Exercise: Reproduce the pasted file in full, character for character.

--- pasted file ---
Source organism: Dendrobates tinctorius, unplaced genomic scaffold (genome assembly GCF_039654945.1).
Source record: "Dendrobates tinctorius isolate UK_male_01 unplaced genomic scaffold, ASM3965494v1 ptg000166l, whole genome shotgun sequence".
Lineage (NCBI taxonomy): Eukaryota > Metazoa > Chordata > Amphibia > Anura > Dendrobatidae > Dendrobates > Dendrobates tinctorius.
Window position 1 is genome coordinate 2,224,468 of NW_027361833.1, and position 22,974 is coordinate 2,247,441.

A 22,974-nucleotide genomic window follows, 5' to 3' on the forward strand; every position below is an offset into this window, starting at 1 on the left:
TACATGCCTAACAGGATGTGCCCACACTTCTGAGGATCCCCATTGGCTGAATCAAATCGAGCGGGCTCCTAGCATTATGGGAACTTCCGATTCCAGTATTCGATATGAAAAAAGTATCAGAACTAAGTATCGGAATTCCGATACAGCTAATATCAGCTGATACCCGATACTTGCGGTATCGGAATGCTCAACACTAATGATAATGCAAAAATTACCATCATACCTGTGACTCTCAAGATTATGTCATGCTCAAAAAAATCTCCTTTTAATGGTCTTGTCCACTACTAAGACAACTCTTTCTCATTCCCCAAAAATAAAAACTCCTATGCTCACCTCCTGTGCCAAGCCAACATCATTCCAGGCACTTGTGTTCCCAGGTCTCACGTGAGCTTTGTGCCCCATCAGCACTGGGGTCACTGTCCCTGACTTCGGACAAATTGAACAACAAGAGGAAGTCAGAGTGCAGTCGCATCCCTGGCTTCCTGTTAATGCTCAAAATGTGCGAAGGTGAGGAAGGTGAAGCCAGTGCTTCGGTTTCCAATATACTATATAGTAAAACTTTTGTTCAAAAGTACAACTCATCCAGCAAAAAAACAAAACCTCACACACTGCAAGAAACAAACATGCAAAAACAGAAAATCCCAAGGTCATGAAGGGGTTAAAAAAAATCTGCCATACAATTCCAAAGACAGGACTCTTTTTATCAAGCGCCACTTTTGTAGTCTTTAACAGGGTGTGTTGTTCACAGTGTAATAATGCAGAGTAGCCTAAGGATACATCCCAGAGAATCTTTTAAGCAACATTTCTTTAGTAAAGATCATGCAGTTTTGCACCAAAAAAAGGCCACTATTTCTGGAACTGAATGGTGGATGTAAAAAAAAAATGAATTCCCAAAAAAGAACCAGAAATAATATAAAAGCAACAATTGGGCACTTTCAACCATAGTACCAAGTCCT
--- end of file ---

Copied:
Source organism: Dendrobates tinctorius, unplaced genomic scaffold (genome assembly GCF_039654945.1).
Source record: "Dendrobates tinctorius isolate UK_male_01 unplaced genomic scaffold, ASM3965494v1 ptg000166l, whole genome shotgun sequence".
Lineage (NCBI taxonomy): Eukaryota > Metazoa > Chordata > Amphibia > Anura > Dendrobatidae > Dendrobates > Dendrobates tinctorius.
Window position 1 is genome coordinate 2,224,468 of NW_027361833.1, and position 22,974 is coordinate 2,247,441.

A 22,974-nucleotide genomic window follows, 5' to 3' on the forward strand; every position below is an offset into this window, starting at 1 on the left:
TACATGCCTAACAGGATGTGCCCACACTTCTGAGGATCCCCATTGGCTGAATCAAATCGAGCGGGCTCCTAGCATTATGGGAACTTCCGATTCCAGTATTCGATATGAAAAAAGTATCAGAACTAAGTATCGGAATTCCGATACAGCTAATATCAGCTGATACCCGATACTTGCGGTATCGGAATGCTCAACACTAATGATAATGCAAAAATTACCATCATACCTGTGACTCTCAAGATTATGTCATGCTCAAAAAAATCTCCTTTTAATGGTCTTGTCCACTACTAAGACAACTCTTTCTCATTCCCCAAAAATAAAAACTCCTATGCTCACCTCCTGTGCCAAGCCAACATCATTCCAGGCACTTGTGTTCCCAGGTCTCACGTGAGCTTTGTGCCCCATCAGCACTGGGGTCACTGTCCCTGACTTCGGACAAATTGAACAACAAGAGGAAGTCAGAGTGCAGTCGCATCCCTGGCTTCCTGTTAATGCTCAAAATGTGCGAAGGTGAGGAAGGTGAAGCCAGTGCTTCGGTTTCCAATATACTATATAGTAAAACTTTTGTTCAAAAGTACAACTCATCCAGCAAAAAAACAAAACCTCACACACTGCAAGAAACAAACATGCAAAAACAGAAAATCCCAAGGTCATGAAGGGGTTAAAAAAAATCTGCCATACAATTCCAAAGACAGGACTCTTTTTATCAAGCGCCACTTTTGTAGTCTTTAACAGGGTGTGTTGTTCACAGTGTAATAATGCAGAGTAGCCTAAGGATACATCCCAGAGAATCTTTTAAGCAACATTTCTTTAGTAAAGATCATGCAGTTTTGCACCAAAAAAAGGCCACTATTTCTGGAACTGAATGGTGGATGTAAAAAAAAAATGAATTCCCAAAAAAGAACCAGAAATAATATAAAAGCAACAATTGGGCACTTTCAACCATAGTACCAAGTCCT